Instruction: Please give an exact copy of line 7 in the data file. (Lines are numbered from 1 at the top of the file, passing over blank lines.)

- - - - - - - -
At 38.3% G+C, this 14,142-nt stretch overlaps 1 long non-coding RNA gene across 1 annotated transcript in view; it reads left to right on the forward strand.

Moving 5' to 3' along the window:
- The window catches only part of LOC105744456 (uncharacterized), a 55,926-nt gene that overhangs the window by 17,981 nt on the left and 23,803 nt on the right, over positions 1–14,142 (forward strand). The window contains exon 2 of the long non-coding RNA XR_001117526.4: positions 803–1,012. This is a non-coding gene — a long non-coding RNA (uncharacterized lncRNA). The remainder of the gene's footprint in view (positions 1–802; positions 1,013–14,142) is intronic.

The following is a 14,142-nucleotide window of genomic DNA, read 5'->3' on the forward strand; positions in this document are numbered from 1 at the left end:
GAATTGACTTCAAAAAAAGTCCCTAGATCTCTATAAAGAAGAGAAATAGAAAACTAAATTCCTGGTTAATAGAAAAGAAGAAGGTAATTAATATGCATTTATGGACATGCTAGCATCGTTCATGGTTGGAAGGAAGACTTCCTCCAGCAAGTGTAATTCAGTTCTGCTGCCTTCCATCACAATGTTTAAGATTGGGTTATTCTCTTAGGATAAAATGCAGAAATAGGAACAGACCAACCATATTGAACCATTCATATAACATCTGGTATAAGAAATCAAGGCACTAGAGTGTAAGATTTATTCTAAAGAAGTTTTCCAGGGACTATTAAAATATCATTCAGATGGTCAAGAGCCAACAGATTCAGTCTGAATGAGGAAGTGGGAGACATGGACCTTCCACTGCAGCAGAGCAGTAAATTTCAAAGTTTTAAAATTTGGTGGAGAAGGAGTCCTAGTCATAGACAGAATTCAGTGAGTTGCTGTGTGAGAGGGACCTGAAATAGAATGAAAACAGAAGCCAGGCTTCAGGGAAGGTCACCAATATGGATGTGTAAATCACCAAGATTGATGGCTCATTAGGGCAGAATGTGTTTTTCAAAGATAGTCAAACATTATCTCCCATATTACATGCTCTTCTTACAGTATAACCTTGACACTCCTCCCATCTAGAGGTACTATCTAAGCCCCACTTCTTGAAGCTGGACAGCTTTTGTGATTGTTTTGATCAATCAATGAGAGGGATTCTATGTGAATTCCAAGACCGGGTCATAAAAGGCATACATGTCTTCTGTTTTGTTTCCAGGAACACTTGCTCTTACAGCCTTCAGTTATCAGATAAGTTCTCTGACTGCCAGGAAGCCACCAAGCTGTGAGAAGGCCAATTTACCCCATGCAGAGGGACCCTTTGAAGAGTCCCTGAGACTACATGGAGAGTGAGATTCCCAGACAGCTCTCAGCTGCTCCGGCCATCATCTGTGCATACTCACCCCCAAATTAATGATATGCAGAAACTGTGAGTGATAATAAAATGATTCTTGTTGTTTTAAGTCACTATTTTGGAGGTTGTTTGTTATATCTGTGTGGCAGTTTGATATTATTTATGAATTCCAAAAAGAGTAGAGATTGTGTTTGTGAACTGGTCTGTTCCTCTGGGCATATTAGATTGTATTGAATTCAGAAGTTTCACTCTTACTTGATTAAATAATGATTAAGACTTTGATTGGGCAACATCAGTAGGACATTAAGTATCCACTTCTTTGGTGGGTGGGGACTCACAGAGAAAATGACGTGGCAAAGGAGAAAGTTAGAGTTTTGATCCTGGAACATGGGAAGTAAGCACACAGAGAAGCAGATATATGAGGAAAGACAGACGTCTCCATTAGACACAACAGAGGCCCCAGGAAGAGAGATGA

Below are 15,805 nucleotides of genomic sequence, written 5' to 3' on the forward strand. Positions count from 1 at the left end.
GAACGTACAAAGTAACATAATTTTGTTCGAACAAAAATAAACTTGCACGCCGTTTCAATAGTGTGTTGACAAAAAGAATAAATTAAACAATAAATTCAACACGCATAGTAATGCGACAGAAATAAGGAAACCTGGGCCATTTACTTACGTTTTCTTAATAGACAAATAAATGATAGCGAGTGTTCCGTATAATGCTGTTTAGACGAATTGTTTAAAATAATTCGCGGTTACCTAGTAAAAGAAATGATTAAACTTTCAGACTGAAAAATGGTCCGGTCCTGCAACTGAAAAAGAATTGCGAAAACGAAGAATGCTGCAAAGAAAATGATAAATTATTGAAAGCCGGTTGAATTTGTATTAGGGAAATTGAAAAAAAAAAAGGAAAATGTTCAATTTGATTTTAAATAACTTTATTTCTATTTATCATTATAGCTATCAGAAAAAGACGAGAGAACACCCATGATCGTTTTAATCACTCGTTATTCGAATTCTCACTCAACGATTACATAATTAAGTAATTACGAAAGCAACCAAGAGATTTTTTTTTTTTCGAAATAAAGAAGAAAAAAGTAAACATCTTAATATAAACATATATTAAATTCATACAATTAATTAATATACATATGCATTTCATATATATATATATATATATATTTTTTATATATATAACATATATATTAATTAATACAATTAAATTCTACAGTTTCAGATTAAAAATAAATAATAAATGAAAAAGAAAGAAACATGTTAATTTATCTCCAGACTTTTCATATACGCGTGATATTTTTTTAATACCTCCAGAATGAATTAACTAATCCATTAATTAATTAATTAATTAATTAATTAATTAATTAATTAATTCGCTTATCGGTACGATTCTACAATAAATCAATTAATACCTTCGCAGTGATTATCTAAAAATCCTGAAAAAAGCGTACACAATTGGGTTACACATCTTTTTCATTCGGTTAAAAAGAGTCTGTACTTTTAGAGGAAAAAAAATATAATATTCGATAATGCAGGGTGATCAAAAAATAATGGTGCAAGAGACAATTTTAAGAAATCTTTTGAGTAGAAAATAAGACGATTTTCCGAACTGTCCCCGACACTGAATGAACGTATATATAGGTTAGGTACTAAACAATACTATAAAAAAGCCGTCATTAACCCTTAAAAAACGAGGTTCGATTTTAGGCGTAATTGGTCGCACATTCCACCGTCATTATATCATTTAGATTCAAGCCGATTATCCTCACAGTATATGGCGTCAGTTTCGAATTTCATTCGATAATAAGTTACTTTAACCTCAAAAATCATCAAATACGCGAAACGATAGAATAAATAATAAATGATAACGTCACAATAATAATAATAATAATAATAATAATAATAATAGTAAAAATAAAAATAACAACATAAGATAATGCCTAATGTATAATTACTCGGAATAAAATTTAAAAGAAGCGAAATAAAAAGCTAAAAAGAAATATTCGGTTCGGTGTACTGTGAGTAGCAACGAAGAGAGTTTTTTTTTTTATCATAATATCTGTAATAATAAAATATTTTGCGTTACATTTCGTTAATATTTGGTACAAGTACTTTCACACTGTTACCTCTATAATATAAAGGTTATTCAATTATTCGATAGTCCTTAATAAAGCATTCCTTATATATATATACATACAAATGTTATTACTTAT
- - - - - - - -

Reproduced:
GAACGTACAAAGTAACATAATTTTGTTCGAACAAAAATAAACTTGCACGCCGTTTCAATAGTGTGTTGACAAAAAGAATAAATTAAACAATAAATTCAACACGCATAGTAATGCGACAGAAATAAGGAAACCTGGGCCATTTACTTACGTTTTCTTAATAGACAAATAAATGATAGCGAGTGTTCCGTATAATGCTGTTTAGACGAATTGTTTAAAATAATTCGCGGTTACCTAGTAAAAGAAATGATTAAACTTTCAGACTGAAAAATGGTCCGGTCCTGCAACTGAAAAAGAATTGCGAAAACGAAGAATGCTGCAAAGAAAATGATAAATTATTGAAAGCCGGTTGAATTTGTATTAGGGAAATTGAAAAAAAAAAAGGAAAATGTTCAATTTGATTTTAAATAACTTTATTTCTATTTATCATTATAGCTATCAGAAAAAGACGAGAGAACACCCATGATCGTTTTAATCACTCGTTATTCGAATTCTCACTCAACGATTACATAATTAAGTAATTACGAAAGCAACCAAGAGATTTTTTTTTTTTCGAAATAAAGAAGAAAAAAGTAAACATCTTAATATAAACATATATTAAATTCATACAATTAATTAATATACATATGCATTTCATATATATATATATATATATATTTTTTATATATATAACATATATATTAATTAATACAATTAAATTCTACAGTTTCAGATTAAAAATAAATAATAAATGAAAAAGAAAGAAACATGTTAATTTATCTCCAGACTTTTCATATACGCGTGATATTTTTTTAATACCTCCAGAATGAATTAACTAATCCATTAATTAATTAATTAATTAATTAATTAATTAATTAATTAATTCGCTTATCGGTACGATTCTACAATAAATCAATTAATACCTTCGCAGTGATTATCTAAAAATCCTGAAAAAAGCGTACACAATTGGGTTACACATCTTTTTCATTCGGTTAAAAAGAGTCTGTACTTTTAGAGGAAAAAAAATATAATATTCGATAATGCAGGGTGATCAAAAAATAATGGTGCAAGAGACAATTTTAAGAAATCTTTTGAGTAGAAAATAAGACGATTTTCCGAACTGTCCCCGACACTGAATGAACGTATATATAGGTTAGGTACTAAACAATACTATAAAAAAGCCGTCATTAACCCTTAAAAAACGAGGTTCGATTTTAGGCGTAATTGGTCGCACATTCCACCGTCATTATATCATTTAGATTCAAGCCGATTATCCTCACAGTATATGGCGTCAGTTTCGAATTTCATTCGATAATAAGTTACTTTAACCTCAAAAATCATCAAATACGCGAAACGATAGAATAAATAATAAATGATAACGTCACAATAATAATAATAATAATAATAATAATAATAATAGTAAAAATAAAAATAACAACATAAGATAATGCCTAATGTATAATTACTCGGAATAAAATTTAAAAGAAGCGAAATAAAAAGCTAAAAAGAAATATTCGGTTCGGTGTACTGTGAGTAGCAACGAAGAGAGTTTTTTTTTTTATCATAATATCTGTAATAATAAAATATTTTGCGTTACATTTCGTTAATATTTGGTACAAGTACTTTCACACTGTTACCTCTATAATATAAAGGTTATTCAATTATTCGATAGTCCTTAATAAAGCATTCCTTATATATATATACATACAAATGTTATTACTTAT